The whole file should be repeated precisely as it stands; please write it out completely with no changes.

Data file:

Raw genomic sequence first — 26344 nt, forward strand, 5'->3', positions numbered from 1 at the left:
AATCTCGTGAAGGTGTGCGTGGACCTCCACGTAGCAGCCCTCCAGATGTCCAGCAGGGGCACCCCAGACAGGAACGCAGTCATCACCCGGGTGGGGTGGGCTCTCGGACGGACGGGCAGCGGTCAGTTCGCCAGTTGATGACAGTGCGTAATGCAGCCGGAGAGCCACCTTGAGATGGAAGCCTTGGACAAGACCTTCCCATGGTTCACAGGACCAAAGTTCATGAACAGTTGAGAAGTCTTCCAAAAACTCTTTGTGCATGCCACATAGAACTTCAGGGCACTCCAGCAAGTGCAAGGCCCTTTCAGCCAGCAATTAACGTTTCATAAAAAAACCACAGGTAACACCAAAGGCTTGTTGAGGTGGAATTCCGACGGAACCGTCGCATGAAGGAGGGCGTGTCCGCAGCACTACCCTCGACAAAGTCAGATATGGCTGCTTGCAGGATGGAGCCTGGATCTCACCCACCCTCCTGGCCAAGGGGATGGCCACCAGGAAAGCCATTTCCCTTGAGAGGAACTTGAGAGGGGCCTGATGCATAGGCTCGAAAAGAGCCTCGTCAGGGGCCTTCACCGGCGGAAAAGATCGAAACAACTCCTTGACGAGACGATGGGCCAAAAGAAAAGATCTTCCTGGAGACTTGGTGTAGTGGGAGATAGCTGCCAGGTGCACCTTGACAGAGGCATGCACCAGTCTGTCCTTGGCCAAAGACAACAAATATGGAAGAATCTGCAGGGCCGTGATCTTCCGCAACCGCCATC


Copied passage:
Raw genomic sequence first — 26344 nt, forward strand, 5'->3', positions numbered from 1 at the left:
AATCTCGTGAAGGTGTGCGTGGACCTCCACGTAGCAGCCCTCCAGATGTCCAGCAGGGGCACCCCAGACAGGAACGCAGTCATCACCCGGGTGGGGTGGGCTCTCGGACGGACGGGCAGCGGTCAGTTCGCCAGTTGATGACAGTGCGTAATGCAGCCGGAGAGCCACCTTGAGATGGAAGCCTTGGACAAGACCTTCCCATGGTTCACAGGACCAAAGTTCATGAACAGTTGAGAAGTCTTCCAAAAACTCTTTGTGCATGCCACATAGAACTTCAGGGCACTCCAGCAAGTGCAAGGCCCTTTCAGCCAGCAATTAACGTTTCATAAAAAAACCACAGGTAACACCAAAGGCTTGTTGAGGTGGAATTCCGACGGAACCGTCGCATGAAGGAGGGCGTGTCCGCAGCACTACCCTCGACAAAGTCAGATATGGCTGCTTGCAGGATGGAGCCTGGATCTCACCCACCCTCCTGGCCAAGGGGATGGCCACCAGGAAAGCCATTTCCCTTGAGAGGAACTTGAGAGGGGCCTGATGCATAGGCTCGAAAAGAGCCTCGTCAGGGGCCTTCACCGGCGGAAAAGATCGAAACAACTCCTTGACGAGACGATGGGCCAAAAGAAAAGATCTTCCTGGAGACTTGGTGTAGTGGGAGATAGCTGCCAGGTGCACCTTGACAGAGGCATGCACCAGTCTGTCCTTGGCCAAAGACAACAAATATGGAAGAATCTGCAGGGCCGTGATCTTCCGCAACCGCCATC